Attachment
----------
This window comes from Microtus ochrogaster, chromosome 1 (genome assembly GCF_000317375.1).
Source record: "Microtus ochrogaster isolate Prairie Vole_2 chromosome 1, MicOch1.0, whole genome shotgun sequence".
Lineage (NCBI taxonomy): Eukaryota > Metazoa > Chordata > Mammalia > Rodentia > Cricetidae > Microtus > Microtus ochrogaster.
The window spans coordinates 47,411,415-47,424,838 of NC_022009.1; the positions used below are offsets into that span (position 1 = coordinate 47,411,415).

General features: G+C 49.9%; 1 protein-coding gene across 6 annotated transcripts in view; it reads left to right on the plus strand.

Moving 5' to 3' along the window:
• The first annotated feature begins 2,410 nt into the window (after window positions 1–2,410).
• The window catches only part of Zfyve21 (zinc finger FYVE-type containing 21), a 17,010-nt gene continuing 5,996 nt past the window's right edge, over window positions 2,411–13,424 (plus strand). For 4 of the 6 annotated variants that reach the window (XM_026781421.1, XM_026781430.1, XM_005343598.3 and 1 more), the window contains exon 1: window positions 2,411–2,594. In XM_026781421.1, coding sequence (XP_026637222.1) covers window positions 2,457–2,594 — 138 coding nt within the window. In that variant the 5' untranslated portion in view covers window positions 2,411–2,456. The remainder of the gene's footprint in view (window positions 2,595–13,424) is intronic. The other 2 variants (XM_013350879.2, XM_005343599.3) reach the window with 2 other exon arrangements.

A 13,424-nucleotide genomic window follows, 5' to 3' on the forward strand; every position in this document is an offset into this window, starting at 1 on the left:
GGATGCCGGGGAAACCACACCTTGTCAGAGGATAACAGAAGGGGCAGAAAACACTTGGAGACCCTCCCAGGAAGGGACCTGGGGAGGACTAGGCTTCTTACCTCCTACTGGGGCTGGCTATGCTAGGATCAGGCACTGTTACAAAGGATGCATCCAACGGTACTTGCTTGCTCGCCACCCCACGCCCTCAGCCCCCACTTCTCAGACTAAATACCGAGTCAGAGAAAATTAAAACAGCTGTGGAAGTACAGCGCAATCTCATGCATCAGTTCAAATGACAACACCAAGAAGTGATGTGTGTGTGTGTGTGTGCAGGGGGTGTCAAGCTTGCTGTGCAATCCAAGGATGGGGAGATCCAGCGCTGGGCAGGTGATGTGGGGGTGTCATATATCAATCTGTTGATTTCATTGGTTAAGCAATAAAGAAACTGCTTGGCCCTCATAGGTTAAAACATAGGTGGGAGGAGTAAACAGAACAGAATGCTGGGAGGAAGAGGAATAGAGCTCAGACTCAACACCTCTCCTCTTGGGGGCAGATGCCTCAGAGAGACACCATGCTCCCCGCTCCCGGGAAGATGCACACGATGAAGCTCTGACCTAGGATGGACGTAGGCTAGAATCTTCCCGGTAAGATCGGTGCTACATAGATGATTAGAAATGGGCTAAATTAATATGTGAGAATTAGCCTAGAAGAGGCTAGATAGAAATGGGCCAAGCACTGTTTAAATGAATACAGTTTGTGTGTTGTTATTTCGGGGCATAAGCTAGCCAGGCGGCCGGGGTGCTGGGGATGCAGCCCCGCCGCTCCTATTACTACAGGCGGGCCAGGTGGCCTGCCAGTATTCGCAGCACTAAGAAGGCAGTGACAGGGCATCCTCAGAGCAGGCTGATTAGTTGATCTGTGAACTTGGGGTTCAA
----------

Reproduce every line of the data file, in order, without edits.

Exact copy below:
This window comes from Microtus ochrogaster, chromosome 1 (genome assembly GCF_000317375.1).
Source record: "Microtus ochrogaster isolate Prairie Vole_2 chromosome 1, MicOch1.0, whole genome shotgun sequence".
Lineage (NCBI taxonomy): Eukaryota > Metazoa > Chordata > Mammalia > Rodentia > Cricetidae > Microtus > Microtus ochrogaster.
The window spans coordinates 47,411,415-47,424,838 of NC_022009.1; the positions used below are offsets into that span (position 1 = coordinate 47,411,415).

General features: G+C 49.9%; 1 protein-coding gene across 6 annotated transcripts in view; it reads left to right on the plus strand.

Moving 5' to 3' along the window:
• The first annotated feature begins 2,410 nt into the window (after window positions 1–2,410).
• The window catches only part of Zfyve21 (zinc finger FYVE-type containing 21), a 17,010-nt gene continuing 5,996 nt past the window's right edge, over window positions 2,411–13,424 (plus strand). For 4 of the 6 annotated variants that reach the window (XM_026781421.1, XM_026781430.1, XM_005343598.3 and 1 more), the window contains exon 1: window positions 2,411–2,594. In XM_026781421.1, coding sequence (XP_026637222.1) covers window positions 2,457–2,594 — 138 coding nt within the window. In that variant the 5' untranslated portion in view covers window positions 2,411–2,456. The remainder of the gene's footprint in view (window positions 2,595–13,424) is intronic. The other 2 variants (XM_013350879.2, XM_005343599.3) reach the window with 2 other exon arrangements.

A 13,424-nucleotide genomic window follows, 5' to 3' on the forward strand; every position in this document is an offset into this window, starting at 1 on the left:
GGATGCCGGGGAAACCACACCTTGTCAGAGGATAACAGAAGGGGCAGAAAACACTTGGAGACCCTCCCAGGAAGGGACCTGGGGAGGACTAGGCTTCTTACCTCCTACTGGGGCTGGCTATGCTAGGATCAGGCACTGTTACAAAGGATGCATCCAACGGTACTTGCTTGCTCGCCACCCCACGCCCTCAGCCCCCACTTCTCAGACTAAATACCGAGTCAGAGAAAATTAAAACAGCTGTGGAAGTACAGCGCAATCTCATGCATCAGTTCAAATGACAACACCAAGAAGTGATGTGTGTGTGTGTGTGTGCAGGGGGTGTCAAGCTTGCTGTGCAATCCAAGGATGGGGAGATCCAGCGCTGGGCAGGTGATGTGGGGGTGTCATATATCAATCTGTTGATTTCATTGGTTAAGCAATAAAGAAACTGCTTGGCCCTCATAGGTTAAAACATAGGTGGGAGGAGTAAACAGAACAGAATGCTGGGAGGAAGAGGAATAGAGCTCAGACTCAACACCTCTCCTCTTGGGGGCAGATGCCTCAGAGAGACACCATGCTCCCCGCTCCCGGGAAGATGCACACGATGAAGCTCTGACCTAGGATGGACGTAGGCTAGAATCTTCCCGGTAAGATCGGTGCTACATAGATGATTAGAAATGGGCTAAATTAATATGTGAGAATTAGCCTAGAAGAGGCTAGATAGAAATGGGCCAAGCACTGTTTAAATGAATACAGTTTGTGTGTTGTTATTTCGGGGCATAAGCTAGCCAGGCGGCCGGGGTGCTGGGGATGCAGCCCCGCCGCTCCTATTACTACAGGCGGGCCAGGTGGCCTGCCAGTATTCGCAGCACTAAGAAGGCAGTGACAGGGCATCCTCAGAGCAGGCTGATTAGTTGATCTGTGAACTTGGGGTTCAA